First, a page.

Divorce records can be a particularly rich source of insight into the dynamics of a relation’s family life and the reasons behind the failure of their marriage. However, to understand what records are available, researchers will need to have a basic knowledge of the law.
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In England and Wales, it has only been possible to obtain a divorce in the modern sense – a judicial decree terminating a marriage – since 1858. Before that time, a church court could rule that a marriage had never existed and so grant an annulment, or could issue a ‘divorce from bed and board’ that allowed a couple to separate but not to remarry. There also existed the expensive (and rare) option of obtaining a divorce by private Act of Parliament, which can be found at the Parliamentary Archives. Between 1670 and 1858 some 320 such Acts were passed, almost invariably for the benefit of wealthy men whose wives had committed adultery. Only four women managed to divorce their husbands by this route.
In 1858, the Court for Divorce and Matrimonial Causes was established in London. A husband needed only to prove his wife’s adultery. In contrast, a wife had to prove her husband’s adultery plus cruelty, desertion, incest or bigamy, or instead prove that he had committed rape, sodomy or bestiality. The court would refuse a divorce if the petitioner had colluded in or condoned their spouse’s behaviour, and could also refuse if the petitioner too had committed adultery.
So, what divorce records are available from 1858? The formal Law Reports contain judgments where points of legal importance were involved, and so only include a minority of cases. Old newspapers may also contain detailed accounts of your ancestors’ divorce. At the very least, though, for every divorce there will have been a case file. Thankfully Ancestry has files from 1858 to 1918. The information in surviving files tends to follow a standard form and can run to many pages. For the family historian the most interesting part is usually the ‘petition’ setting out the details of the wedding (the certificate is usually included), where the couple lived, the birth of any children, and the basis on which the divorce was sought. Details had to be given of the person(s) with whom the ‘respondent’ had committed adultery, and the particular circumstances.
In petitions by wives, ‘cruelty’ was relied on more often than the other aggravating factors, and here we find a depressing litany of physical violence. If the wife was alleging ‘desertion’, then the dates of the separation are usefully included. If a divorce was granted then the relevant dates (of the preliminary decree nisi and the subsequent decree absolute) will be recorded on the cover of the file.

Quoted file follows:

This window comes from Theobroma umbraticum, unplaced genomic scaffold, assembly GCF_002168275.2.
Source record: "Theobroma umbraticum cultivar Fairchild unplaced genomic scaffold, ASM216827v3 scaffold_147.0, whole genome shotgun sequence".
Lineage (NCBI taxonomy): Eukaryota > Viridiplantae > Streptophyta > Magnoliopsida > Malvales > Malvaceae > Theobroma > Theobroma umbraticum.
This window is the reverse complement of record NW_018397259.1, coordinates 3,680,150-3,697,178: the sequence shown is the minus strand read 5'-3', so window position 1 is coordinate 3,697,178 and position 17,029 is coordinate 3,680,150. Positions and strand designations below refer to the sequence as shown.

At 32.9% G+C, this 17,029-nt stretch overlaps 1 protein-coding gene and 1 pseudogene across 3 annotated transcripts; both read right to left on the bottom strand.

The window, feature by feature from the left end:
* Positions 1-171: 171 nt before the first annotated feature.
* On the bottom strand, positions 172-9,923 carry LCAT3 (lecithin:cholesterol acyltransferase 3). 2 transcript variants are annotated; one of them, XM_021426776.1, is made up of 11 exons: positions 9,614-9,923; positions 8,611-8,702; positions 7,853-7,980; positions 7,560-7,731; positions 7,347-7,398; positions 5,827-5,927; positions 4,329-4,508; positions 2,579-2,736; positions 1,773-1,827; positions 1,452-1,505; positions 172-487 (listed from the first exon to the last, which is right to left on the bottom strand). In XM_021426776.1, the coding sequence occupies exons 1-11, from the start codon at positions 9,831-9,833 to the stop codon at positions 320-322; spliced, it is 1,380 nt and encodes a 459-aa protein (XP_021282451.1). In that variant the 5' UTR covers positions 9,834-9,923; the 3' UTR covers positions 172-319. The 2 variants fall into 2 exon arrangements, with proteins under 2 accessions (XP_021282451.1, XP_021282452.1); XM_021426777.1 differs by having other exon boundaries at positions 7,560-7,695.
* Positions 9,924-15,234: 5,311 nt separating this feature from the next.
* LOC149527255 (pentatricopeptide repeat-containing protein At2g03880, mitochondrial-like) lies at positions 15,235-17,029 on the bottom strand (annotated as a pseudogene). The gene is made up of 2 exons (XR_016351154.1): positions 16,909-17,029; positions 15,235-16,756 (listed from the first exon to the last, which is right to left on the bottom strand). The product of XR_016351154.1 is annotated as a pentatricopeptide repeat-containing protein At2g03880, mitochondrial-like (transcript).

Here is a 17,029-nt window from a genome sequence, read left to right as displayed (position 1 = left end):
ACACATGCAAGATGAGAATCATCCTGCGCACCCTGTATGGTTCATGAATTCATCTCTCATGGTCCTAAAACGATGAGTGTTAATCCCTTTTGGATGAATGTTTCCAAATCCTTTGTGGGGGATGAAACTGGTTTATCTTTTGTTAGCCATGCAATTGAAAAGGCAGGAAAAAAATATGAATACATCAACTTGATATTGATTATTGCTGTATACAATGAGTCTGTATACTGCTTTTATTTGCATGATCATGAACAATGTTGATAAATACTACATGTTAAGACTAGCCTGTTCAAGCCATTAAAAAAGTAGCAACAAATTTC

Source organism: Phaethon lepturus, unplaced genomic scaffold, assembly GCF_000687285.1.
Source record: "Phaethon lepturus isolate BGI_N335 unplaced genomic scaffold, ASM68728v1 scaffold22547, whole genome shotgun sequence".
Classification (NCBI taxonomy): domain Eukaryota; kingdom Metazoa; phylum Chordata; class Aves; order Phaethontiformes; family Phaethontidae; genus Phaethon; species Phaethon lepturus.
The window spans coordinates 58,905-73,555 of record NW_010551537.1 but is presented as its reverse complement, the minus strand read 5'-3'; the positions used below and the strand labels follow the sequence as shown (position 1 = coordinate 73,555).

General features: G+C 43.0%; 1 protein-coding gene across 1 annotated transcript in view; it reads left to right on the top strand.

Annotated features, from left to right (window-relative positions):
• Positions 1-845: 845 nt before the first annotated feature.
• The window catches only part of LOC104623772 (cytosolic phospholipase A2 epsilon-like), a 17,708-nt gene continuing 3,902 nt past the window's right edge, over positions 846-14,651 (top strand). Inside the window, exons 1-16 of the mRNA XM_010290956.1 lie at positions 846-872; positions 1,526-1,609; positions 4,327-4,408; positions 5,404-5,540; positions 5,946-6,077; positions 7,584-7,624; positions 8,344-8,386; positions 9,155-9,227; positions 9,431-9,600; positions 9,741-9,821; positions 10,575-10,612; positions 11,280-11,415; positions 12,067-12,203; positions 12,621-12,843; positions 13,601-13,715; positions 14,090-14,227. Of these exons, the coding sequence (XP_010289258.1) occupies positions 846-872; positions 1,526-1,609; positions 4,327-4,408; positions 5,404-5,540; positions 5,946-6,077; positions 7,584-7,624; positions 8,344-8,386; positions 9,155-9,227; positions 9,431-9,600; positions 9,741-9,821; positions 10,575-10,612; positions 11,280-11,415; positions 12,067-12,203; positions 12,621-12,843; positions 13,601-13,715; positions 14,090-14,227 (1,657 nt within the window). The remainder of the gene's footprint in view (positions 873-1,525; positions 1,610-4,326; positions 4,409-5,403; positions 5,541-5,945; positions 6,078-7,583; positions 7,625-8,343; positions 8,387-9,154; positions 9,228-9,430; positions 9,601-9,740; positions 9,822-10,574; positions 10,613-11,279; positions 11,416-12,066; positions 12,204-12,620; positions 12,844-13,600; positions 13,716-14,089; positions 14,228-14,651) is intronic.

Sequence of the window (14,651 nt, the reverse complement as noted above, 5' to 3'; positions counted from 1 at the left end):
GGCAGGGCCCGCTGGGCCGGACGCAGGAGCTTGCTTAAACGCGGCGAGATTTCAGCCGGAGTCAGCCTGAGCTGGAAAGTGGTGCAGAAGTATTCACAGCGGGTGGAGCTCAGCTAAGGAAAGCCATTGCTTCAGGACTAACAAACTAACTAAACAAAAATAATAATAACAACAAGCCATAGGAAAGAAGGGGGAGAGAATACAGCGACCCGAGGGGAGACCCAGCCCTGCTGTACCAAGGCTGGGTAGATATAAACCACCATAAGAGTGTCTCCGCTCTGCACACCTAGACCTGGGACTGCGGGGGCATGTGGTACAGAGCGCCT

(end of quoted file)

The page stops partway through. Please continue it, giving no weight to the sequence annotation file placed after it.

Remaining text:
The vast majority of files up to 1937 have survived in The National Archives at Kew (TNA), and the archive’s online catalogue Discovery can be searched for the names of the petitioner, respondent or co-respondent. However, the ‘100-Year Rule’ regarding privacy means you will need to wait to see what is contained in files created after 1922.
Unfortunately, scarcely any post-1937 files survive: as the number of divorces increased, so courts were unable and unwilling to store the mountains of paperwork involved. All that can be ascertained from the Central Family Court is whether a divorce was granted, and even this entails a fee (£10 if you can provide the case number, otherwise £45 for every 10 years of records searched). You will need to complete and return Form D440.
Finally, the statistics on the number of divorces granted each year can help to put the likelihood of a divorce in context. The number exceeded 100 in 1859, 1,000 in 1918, and 10,000 in 1943. These increases reflected both social and legal changes. From 1922 at least some divorces were granted outside London, from 1923 wives no longer had to prove ‘aggravated’ adultery, and in 1937 the grounds for divorce were extended to include cruelty and desertion.
However, remember that for many of our ancestors, divorce would not have been an option. Only in 1971 did it become possible to obtain a divorce without showing that the other spouse was at fault, and then only after a period of separation, and only in 2022 will the need to make allegations in support of a claim of irretrievable breakdown finally be consigned to history.